8134 - Humanity Rendered Visible: Literature, Art and the Post-9/11 Imagination

This paper is a study of literature and art produced in the United States, Latin America and the United Kingdom after September 11, 2001 and after the invasion of Iraq in 2003. It begins with an overview of poetry written by prisoners at Guantanamo. It then locates the prisoners’ poetry alongside Ariel Dorfman’s play, Voices from Beyond the Dark, and Goshka Macuga’s art installation, The Nature of the Beast. The artists and writers whose work I study here tell stories about war, prison and human degradation. Surprisingly perhaps, they also promote a hopeful, even compassionate vision of 21 st century world culture. I argue that this body of work is part of a broad global initiative that seeks to define the 21 st century with an emphasis on transnational solidarity as an appropriate response to terror. For example, just as Ariel Dorfman’s play vigorously contests the post-9/11 rush to war, it unveils what the U.S. government did not: namely, Iraqi dignity and transnational solidarity with the victims of the invasion. Goshka Macuga’s art installation, The Nature of the Beast, serves a similar end: Macuga’s work is a response to the covering-up of the Guernica tapestry in the United Nations building in New York in February 2003. The artist’s imaginative response to that wartime event reveals both human suffering and human dignity. Again, like Dorfman’s play and the Guantanamo prison poetry, Macuga’s work is part of the larger project to render humanity visible in the 21 st century. My work defines and illuminates this project and thus adds a scholarly, theoretical dimension to the humanity rendered visible by these important 21 st century artists.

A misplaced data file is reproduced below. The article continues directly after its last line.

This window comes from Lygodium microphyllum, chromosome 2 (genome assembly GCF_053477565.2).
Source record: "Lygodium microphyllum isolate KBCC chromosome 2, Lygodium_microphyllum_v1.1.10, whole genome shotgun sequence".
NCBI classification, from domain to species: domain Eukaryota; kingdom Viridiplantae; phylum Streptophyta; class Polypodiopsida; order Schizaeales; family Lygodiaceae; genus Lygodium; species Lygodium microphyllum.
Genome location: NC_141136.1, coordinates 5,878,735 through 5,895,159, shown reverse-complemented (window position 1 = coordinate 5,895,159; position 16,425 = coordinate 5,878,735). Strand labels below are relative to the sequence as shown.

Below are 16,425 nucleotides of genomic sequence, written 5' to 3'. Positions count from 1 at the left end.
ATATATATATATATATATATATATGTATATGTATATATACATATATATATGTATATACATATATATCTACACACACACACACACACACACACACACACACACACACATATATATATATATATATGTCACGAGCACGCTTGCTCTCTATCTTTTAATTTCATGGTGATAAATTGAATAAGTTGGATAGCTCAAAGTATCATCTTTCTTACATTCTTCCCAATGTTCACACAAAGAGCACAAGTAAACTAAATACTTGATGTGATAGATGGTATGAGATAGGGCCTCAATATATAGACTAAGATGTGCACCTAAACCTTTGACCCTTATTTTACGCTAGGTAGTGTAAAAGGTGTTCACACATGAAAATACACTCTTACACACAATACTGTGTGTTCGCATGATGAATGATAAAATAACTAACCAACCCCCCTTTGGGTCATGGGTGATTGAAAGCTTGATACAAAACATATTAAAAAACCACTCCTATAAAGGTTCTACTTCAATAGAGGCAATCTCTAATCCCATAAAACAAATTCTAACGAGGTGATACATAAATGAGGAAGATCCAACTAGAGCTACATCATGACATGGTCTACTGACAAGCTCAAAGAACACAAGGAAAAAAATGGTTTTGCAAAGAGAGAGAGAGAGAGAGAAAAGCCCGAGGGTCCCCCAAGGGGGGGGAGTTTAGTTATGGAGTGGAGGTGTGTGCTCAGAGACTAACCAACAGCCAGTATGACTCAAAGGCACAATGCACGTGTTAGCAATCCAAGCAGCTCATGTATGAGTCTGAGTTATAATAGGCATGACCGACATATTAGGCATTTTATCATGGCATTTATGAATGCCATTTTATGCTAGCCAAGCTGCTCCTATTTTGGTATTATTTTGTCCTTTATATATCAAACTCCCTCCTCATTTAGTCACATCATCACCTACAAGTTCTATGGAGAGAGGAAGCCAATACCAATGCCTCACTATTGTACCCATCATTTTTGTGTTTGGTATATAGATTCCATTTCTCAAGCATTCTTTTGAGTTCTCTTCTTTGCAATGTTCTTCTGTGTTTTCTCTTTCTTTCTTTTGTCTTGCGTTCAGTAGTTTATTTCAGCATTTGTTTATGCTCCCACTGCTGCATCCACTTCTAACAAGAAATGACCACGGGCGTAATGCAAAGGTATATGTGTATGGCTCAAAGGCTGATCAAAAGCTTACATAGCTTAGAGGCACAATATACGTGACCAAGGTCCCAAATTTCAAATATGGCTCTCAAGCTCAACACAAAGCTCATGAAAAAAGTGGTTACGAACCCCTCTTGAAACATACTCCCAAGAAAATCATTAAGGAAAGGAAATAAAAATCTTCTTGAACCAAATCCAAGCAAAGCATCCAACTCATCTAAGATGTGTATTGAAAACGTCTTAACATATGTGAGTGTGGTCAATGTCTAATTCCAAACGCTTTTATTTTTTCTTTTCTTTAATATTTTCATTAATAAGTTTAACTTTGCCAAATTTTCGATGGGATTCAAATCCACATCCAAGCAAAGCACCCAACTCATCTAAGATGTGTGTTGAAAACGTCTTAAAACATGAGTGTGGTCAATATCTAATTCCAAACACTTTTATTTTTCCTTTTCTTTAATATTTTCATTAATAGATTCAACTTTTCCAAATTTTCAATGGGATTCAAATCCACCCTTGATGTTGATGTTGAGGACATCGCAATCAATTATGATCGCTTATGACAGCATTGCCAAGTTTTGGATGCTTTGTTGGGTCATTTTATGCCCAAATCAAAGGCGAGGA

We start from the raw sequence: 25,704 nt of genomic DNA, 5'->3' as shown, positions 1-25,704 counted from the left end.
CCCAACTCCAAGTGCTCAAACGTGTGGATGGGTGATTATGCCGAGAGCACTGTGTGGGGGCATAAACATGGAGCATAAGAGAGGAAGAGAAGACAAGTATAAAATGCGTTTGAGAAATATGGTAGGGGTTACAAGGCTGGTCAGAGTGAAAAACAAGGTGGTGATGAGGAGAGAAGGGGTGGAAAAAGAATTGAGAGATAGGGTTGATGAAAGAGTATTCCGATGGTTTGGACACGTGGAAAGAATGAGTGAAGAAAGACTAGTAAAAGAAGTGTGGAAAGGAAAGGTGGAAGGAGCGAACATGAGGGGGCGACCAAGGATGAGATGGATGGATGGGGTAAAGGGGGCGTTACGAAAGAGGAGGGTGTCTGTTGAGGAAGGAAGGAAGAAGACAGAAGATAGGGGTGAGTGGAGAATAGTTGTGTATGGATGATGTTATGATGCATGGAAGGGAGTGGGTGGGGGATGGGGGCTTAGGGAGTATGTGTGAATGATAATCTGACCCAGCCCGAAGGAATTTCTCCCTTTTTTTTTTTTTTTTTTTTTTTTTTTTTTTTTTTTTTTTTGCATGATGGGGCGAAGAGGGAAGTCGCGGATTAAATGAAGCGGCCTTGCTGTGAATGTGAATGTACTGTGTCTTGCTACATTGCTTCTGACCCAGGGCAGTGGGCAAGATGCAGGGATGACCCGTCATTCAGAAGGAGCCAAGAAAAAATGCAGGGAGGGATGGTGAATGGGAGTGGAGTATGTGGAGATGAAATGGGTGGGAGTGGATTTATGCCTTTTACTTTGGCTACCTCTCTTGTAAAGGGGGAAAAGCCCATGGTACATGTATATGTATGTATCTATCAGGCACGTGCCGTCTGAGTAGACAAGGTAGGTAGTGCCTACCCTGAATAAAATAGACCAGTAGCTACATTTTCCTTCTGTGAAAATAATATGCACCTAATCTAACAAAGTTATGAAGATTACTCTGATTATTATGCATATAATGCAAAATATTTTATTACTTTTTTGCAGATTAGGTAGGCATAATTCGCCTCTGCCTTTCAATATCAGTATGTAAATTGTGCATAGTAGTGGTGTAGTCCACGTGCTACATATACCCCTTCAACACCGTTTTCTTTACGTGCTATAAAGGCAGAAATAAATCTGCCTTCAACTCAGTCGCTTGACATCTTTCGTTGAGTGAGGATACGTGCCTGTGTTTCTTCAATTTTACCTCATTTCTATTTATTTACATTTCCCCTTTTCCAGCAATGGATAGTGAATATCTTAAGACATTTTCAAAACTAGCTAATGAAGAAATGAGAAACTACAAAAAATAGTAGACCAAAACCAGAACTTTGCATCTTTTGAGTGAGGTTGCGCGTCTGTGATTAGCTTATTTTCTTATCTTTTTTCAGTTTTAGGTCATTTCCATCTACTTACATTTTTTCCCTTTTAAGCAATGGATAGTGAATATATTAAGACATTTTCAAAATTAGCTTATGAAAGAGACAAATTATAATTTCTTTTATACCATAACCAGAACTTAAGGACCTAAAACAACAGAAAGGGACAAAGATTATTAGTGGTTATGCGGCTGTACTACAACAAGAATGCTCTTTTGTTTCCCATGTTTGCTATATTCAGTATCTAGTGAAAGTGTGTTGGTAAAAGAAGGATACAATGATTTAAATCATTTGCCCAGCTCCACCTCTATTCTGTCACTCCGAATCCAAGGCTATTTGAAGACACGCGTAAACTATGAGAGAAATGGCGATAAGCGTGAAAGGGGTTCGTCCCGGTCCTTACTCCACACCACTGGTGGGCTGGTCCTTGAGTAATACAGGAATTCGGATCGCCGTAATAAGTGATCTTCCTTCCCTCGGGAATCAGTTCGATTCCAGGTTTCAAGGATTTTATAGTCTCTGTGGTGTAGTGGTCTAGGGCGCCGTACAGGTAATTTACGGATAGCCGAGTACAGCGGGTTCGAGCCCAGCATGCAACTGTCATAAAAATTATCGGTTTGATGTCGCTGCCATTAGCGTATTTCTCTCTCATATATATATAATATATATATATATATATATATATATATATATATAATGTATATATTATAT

Palabras claves: 9/11, Guantanamo, poetry, art, 21st century

Autores: Teresa, Longo (College of William & Mary, Ud States of Am / USA)


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